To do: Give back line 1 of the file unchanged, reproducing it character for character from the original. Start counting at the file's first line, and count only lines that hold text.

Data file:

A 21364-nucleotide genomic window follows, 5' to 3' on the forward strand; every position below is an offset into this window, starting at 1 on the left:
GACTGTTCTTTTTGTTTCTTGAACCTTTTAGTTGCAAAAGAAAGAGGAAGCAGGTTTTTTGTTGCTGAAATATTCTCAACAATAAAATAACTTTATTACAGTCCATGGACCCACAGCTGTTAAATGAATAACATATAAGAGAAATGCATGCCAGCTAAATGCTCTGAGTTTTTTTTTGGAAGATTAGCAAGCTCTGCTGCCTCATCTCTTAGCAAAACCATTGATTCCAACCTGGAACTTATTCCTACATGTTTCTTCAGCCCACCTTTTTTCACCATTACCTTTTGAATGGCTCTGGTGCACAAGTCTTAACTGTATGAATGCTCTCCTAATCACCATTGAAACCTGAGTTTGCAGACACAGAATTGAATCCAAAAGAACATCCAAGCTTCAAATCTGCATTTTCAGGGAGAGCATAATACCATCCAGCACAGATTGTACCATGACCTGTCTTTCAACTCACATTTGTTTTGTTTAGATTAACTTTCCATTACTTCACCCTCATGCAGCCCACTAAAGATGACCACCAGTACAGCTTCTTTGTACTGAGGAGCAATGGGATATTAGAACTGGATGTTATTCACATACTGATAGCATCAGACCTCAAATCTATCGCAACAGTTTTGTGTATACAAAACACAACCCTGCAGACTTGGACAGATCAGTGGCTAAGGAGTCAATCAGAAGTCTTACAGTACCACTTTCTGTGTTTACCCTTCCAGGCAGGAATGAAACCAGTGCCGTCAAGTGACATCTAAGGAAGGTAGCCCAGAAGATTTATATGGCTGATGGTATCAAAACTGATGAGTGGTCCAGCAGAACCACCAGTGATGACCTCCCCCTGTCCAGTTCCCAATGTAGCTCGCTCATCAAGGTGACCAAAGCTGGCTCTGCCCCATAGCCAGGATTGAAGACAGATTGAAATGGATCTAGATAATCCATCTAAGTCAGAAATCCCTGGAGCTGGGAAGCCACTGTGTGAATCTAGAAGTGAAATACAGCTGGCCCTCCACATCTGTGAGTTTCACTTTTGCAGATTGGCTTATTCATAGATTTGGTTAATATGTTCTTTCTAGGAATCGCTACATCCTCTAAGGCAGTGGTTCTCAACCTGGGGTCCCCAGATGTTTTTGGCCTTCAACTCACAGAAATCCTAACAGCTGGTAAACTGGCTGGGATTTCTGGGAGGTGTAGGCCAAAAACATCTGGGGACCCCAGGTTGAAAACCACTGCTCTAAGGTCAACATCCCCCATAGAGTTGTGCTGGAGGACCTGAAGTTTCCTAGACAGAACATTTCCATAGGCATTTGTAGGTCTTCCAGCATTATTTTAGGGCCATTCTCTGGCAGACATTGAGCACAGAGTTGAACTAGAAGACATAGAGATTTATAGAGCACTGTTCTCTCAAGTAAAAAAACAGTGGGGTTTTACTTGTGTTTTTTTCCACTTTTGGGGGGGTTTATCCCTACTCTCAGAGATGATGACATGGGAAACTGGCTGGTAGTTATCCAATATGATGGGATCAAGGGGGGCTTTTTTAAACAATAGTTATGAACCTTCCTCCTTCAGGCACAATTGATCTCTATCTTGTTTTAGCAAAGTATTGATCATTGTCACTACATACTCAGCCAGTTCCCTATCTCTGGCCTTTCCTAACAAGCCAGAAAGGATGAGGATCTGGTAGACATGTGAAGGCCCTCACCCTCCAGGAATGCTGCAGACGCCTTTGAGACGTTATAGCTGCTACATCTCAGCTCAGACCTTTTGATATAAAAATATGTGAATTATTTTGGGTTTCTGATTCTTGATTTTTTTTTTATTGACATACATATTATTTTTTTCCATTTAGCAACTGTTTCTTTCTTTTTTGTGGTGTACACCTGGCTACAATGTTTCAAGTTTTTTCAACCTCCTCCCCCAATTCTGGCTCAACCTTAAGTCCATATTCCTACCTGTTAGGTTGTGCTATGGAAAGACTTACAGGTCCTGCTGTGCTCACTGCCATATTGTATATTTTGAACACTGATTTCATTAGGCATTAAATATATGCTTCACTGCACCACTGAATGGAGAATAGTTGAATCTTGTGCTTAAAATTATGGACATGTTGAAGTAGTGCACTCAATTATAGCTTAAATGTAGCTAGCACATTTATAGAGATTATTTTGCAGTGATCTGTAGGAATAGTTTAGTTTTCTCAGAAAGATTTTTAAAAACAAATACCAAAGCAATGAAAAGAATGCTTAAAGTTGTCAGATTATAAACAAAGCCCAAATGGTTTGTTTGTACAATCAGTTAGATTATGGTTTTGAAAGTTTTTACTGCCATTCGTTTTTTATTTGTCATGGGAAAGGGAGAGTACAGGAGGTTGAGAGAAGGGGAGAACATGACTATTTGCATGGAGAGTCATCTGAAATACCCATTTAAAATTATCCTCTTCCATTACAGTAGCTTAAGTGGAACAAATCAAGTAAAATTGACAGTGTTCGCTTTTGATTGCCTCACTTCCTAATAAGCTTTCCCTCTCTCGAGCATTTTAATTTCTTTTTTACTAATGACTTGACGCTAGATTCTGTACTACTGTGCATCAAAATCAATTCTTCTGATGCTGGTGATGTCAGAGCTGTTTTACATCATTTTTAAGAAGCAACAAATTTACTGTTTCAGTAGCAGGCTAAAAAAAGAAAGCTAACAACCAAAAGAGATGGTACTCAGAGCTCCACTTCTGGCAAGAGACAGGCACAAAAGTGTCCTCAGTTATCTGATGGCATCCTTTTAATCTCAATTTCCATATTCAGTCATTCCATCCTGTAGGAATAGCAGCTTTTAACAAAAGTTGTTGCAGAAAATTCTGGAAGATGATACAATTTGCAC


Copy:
A 21364-nucleotide genomic window follows, 5' to 3' on the forward strand; every position below is an offset into this window, starting at 1 on the left: